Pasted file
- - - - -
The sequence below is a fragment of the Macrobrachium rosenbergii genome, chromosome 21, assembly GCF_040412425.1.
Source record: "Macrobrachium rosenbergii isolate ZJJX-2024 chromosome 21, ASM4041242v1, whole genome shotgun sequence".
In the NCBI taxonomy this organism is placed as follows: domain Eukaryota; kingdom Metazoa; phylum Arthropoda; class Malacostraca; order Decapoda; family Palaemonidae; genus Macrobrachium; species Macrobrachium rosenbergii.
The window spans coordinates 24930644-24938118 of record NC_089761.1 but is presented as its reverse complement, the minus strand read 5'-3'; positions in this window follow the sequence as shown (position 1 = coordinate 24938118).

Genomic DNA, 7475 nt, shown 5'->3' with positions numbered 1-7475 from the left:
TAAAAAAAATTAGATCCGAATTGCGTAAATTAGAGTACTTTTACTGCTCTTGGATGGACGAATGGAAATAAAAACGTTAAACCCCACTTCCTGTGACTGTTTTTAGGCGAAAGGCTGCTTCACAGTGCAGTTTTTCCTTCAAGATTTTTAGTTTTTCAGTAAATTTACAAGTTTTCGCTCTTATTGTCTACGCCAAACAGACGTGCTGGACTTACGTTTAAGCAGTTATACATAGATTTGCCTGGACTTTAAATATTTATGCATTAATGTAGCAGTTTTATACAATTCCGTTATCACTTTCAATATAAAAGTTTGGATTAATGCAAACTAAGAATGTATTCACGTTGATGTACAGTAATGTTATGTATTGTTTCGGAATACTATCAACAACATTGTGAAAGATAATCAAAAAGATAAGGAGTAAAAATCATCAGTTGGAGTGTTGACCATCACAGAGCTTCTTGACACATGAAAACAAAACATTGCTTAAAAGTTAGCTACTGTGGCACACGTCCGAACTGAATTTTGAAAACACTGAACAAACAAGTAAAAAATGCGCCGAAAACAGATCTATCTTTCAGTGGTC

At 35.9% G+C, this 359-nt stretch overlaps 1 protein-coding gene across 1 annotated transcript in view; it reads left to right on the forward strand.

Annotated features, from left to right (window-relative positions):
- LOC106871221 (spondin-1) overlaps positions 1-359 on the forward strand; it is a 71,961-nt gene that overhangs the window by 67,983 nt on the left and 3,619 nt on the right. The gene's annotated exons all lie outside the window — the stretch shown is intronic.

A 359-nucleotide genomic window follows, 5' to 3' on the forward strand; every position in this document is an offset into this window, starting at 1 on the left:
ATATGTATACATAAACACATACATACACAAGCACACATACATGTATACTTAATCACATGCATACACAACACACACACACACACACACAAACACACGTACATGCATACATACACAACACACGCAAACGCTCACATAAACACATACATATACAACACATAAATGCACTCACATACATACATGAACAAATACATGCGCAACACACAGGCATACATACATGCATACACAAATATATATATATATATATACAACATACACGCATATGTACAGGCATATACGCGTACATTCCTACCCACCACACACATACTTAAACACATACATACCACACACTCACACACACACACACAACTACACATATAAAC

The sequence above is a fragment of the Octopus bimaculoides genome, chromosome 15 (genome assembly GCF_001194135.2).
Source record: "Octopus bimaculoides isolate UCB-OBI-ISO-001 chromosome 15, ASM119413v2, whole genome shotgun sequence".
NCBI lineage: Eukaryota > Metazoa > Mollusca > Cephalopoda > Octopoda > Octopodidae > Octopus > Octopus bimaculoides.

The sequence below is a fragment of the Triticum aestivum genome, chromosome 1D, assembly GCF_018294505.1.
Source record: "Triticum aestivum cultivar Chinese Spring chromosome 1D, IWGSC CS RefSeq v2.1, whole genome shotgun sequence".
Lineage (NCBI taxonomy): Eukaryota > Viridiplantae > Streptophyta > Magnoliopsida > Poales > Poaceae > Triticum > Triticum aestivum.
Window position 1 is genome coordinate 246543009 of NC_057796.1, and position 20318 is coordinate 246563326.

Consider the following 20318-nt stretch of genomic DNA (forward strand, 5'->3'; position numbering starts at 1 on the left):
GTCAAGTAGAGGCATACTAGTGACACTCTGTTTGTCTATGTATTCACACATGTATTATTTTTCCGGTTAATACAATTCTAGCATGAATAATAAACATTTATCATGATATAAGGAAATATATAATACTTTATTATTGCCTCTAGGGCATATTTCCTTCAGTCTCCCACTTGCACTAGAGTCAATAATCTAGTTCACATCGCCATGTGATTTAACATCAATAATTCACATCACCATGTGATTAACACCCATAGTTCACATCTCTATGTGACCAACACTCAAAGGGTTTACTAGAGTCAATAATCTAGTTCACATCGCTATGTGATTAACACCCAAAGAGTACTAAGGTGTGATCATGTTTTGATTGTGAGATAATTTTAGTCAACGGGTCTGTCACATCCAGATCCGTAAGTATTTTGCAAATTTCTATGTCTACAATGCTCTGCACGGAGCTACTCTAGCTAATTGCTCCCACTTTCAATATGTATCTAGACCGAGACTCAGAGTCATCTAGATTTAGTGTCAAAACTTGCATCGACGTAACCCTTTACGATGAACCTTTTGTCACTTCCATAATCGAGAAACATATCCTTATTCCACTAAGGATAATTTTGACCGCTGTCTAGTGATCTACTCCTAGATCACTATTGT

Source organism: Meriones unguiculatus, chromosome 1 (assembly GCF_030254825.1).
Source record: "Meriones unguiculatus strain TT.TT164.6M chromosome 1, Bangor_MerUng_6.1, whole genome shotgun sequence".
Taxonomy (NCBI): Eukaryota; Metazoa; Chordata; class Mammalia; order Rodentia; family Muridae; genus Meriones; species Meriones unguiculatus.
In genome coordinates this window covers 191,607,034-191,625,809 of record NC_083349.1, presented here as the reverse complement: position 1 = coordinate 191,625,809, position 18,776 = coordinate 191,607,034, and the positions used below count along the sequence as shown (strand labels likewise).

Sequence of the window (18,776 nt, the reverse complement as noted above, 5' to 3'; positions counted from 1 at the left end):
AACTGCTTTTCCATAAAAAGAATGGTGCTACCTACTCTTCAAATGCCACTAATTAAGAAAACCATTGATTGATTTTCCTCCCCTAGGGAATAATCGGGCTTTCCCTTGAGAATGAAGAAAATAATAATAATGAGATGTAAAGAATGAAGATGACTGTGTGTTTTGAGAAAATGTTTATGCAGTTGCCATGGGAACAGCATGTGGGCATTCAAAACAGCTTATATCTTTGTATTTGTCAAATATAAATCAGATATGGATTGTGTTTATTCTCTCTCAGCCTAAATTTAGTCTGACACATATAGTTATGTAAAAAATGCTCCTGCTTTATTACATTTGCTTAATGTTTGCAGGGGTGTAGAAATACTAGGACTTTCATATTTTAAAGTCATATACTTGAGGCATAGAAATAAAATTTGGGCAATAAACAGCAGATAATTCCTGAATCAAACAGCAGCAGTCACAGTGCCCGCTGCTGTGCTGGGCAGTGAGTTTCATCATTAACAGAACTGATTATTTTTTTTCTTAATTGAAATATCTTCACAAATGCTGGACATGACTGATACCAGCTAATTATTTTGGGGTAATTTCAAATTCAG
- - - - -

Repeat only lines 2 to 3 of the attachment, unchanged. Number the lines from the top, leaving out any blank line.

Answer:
Source record: "Macrobrachium rosenbergii isolate ZJJX-2024 chromosome 21, ASM4041242v1, whole genome shotgun sequence".
In the NCBI taxonomy this organism is placed as follows: domain Eukaryota; kingdom Metazoa; phylum Arthropoda; class Malacostraca; order Decapoda; family Palaemonidae; genus Macrobrachium; species Macrobrachium rosenbergii.